When the mainstream media speaks about the Occupy movements you will hear them say “this movement doesn’t know what it wants” … “it has no real plan” … “it has no serious goals.” What we want — our goal — is straightforward: emancipate ourselves, our economy, our society and our politics from the crushing grip of corporate control.  Our plan, to echo Naomi Klein, is to allow people to speak for themselves — rather than having corporations speak for them as they presently do — because we believe that people, when given the opportunity, are smart enough, and capable enough, to make decisions that are the best for them.

Many of our fellow citizens, our brothers and sisters across the province, across this country, often revert to the ‘Canadian’s are calm’ card. You hear platitudes about how easygoing and peaceful we are, as if our very genetics somehow expressed a desire for non-confrontation. This is a mask too easily worn. A mask that blinds us from the very real and pressing concerns that surrounds us all.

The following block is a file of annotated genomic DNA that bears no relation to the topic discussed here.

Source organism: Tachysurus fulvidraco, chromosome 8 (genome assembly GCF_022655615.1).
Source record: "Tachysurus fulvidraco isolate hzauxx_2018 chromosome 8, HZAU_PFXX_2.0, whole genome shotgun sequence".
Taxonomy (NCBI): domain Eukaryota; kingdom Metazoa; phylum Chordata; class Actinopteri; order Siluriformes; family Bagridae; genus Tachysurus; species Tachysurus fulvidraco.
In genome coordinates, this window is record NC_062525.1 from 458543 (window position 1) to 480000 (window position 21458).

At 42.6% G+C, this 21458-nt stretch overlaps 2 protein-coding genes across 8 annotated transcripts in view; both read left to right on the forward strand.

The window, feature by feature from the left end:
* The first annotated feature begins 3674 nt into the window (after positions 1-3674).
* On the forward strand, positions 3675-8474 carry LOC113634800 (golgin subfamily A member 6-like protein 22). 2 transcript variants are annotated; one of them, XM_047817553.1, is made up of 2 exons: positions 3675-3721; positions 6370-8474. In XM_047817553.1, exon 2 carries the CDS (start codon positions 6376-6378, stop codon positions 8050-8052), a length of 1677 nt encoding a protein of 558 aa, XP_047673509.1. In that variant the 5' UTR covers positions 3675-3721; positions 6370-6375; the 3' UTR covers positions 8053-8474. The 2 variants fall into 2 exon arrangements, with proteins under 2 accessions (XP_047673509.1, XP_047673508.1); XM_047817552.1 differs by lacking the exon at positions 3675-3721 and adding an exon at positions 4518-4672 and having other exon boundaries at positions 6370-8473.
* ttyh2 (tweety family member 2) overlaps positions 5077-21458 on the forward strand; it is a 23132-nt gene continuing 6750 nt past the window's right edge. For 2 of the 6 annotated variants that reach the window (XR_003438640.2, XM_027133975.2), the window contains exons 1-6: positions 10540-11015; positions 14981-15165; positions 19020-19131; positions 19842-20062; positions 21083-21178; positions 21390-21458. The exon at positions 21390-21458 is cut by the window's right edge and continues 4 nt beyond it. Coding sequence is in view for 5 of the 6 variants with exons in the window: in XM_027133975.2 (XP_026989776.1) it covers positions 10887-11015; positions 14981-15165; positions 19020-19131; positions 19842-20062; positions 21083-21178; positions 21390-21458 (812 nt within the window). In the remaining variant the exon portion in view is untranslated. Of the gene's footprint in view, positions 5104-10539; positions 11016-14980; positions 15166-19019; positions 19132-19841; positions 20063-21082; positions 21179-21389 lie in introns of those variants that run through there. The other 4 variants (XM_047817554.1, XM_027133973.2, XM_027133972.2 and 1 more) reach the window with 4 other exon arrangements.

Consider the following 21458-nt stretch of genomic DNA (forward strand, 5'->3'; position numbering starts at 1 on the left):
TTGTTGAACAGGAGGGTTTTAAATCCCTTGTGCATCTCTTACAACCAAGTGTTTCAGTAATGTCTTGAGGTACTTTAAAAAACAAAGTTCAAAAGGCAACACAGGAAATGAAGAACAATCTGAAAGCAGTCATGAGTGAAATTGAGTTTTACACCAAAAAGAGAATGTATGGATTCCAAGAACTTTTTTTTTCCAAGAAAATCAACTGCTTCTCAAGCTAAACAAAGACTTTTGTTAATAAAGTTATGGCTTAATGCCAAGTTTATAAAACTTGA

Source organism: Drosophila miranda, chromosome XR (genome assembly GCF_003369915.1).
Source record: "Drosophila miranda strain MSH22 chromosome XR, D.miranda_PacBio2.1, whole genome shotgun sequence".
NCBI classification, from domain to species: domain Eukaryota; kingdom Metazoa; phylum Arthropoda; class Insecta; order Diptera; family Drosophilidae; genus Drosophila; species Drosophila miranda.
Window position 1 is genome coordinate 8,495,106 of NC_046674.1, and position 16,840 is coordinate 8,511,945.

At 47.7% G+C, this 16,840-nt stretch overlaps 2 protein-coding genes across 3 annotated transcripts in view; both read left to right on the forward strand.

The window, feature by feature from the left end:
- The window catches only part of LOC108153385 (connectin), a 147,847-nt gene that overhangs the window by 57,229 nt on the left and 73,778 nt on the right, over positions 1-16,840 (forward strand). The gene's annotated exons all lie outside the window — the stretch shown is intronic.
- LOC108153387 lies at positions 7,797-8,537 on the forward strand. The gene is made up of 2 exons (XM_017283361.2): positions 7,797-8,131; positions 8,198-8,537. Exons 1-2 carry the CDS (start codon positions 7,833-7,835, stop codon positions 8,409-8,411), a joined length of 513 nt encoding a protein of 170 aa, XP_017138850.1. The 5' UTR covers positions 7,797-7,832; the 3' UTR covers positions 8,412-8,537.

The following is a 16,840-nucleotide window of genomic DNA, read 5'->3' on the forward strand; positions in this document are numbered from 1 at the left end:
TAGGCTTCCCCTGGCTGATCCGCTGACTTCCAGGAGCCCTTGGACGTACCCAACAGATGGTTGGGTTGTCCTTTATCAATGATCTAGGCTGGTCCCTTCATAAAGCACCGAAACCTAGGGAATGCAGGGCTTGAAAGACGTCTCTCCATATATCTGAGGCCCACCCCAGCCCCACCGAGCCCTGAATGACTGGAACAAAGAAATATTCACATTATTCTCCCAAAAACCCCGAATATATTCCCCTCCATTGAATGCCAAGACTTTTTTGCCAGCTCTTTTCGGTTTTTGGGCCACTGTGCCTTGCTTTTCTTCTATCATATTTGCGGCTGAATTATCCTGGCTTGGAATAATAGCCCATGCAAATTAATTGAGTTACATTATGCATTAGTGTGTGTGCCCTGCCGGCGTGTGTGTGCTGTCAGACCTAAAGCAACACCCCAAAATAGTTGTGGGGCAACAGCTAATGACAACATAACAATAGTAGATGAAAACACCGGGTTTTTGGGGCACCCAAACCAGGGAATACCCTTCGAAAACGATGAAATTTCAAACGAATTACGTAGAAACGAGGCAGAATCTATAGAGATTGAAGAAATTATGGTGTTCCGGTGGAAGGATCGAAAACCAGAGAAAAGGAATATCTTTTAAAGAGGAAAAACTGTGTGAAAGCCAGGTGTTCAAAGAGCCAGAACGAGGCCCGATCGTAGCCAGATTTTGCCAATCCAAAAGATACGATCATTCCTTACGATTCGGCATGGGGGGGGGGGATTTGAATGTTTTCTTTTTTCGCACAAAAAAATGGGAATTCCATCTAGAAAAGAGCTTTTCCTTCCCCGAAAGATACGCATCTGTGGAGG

Calgary is a colonial outpost of the corporate network in a literal sense.

The ground we stand on right now is Blackfoot land. The Blackfoot people were barriers to the interests of the few and were removed accordingly. And I assure you the injustices did not end there. Crowfoot was a great chief and the Peigan were a people before we assimilated them into roads. In the past few weeks alone, the Harper government has tabled an omnibus crime bill that is determined to enhance the extreme prejudice — the overt racism — contained in Canada’s justice system, where 70 per cent of inmates are aboriginal peoples. To say that Canada, through residential schools, the reserve system and eugenics board, merely has a legacy of racism against its indigenous populations suggests that that racism has been acknowledged and is being corrected as best as possible. Well that is bullshit, brothers and sisters. Racism is as alive as ever here in Canada — aboriginal peoples, having been violently divorced from their lands and their heritage are no longer blockades of the ‘free market’ and make great serf labor for industrial expansion. I implore you to remember that we stand on Native land. Please do not forget it.